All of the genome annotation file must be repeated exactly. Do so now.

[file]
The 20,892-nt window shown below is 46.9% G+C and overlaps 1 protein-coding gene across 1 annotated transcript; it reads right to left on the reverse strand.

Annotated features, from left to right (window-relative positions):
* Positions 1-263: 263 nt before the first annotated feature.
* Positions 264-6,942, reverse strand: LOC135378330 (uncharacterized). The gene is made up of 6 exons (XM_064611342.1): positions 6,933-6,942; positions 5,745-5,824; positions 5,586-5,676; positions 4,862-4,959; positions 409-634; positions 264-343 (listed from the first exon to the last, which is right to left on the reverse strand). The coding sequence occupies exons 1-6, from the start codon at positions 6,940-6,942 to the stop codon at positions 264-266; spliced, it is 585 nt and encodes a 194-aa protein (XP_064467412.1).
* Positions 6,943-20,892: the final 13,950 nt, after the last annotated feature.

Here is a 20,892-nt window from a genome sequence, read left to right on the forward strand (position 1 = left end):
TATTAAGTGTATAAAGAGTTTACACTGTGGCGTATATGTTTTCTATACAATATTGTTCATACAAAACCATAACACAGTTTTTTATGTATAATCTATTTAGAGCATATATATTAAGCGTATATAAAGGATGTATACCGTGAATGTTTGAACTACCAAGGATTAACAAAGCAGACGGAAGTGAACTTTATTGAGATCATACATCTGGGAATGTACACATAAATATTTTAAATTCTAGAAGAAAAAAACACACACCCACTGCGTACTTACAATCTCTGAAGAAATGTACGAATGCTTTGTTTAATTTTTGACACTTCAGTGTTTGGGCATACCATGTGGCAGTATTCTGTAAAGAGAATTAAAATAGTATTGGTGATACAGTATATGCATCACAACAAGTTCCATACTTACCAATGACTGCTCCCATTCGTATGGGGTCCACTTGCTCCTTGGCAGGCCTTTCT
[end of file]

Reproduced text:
The 20,892-nt window shown below is 46.9% G+C and overlaps 1 protein-coding gene across 1 annotated transcript; it reads right to left on the reverse strand.

Annotated features, from left to right (window-relative positions):
* Positions 1-263: 263 nt before the first annotated feature.
* Positions 264-6,942, reverse strand: LOC135378330 (uncharacterized). The gene is made up of 6 exons (XM_064611342.1): positions 6,933-6,942; positions 5,745-5,824; positions 5,586-5,676; positions 4,862-4,959; positions 409-634; positions 264-343 (listed from the first exon to the last, which is right to left on the reverse strand). The coding sequence occupies exons 1-6, from the start codon at positions 6,940-6,942 to the stop codon at positions 264-266; spliced, it is 585 nt and encodes a 194-aa protein (XP_064467412.1).
* Positions 6,943-20,892: the final 13,950 nt, after the last annotated feature.

Here is a 20,892-nt window from a genome sequence, read left to right on the forward strand (position 1 = left end):
TATTAAGTGTATAAAGAGTTTACACTGTGGCGTATATGTTTTCTATACAATATTGTTCATACAAAACCATAACACAGTTTTTTATGTATAATCTATTTAGAGCATATATATTAAGCGTATATAAAGGATGTATACCGTGAATGTTTGAACTACCAAGGATTAACAAAGCAGACGGAAGTGAACTTTATTGAGATCATACATCTGGGAATGTACACATAAATATTTTAAATTCTAGAAGAAAAAAACACACACCCACTGCGTACTTACAATCTCTGAAGAAATGTACGAATGCTTTGTTTAATTTTTGACACTTCAGTGTTTGGGCATACCATGTGGCAGTATTCTGTAAAGAGAATTAAAATAGTATTGGTGATACAGTATATGCATCACAACAAGTTCCATACTTACCAATGACTGCTCCCATTCGTATGGGGTCCACTTGCTCCTTGGCAGGCCTTTCT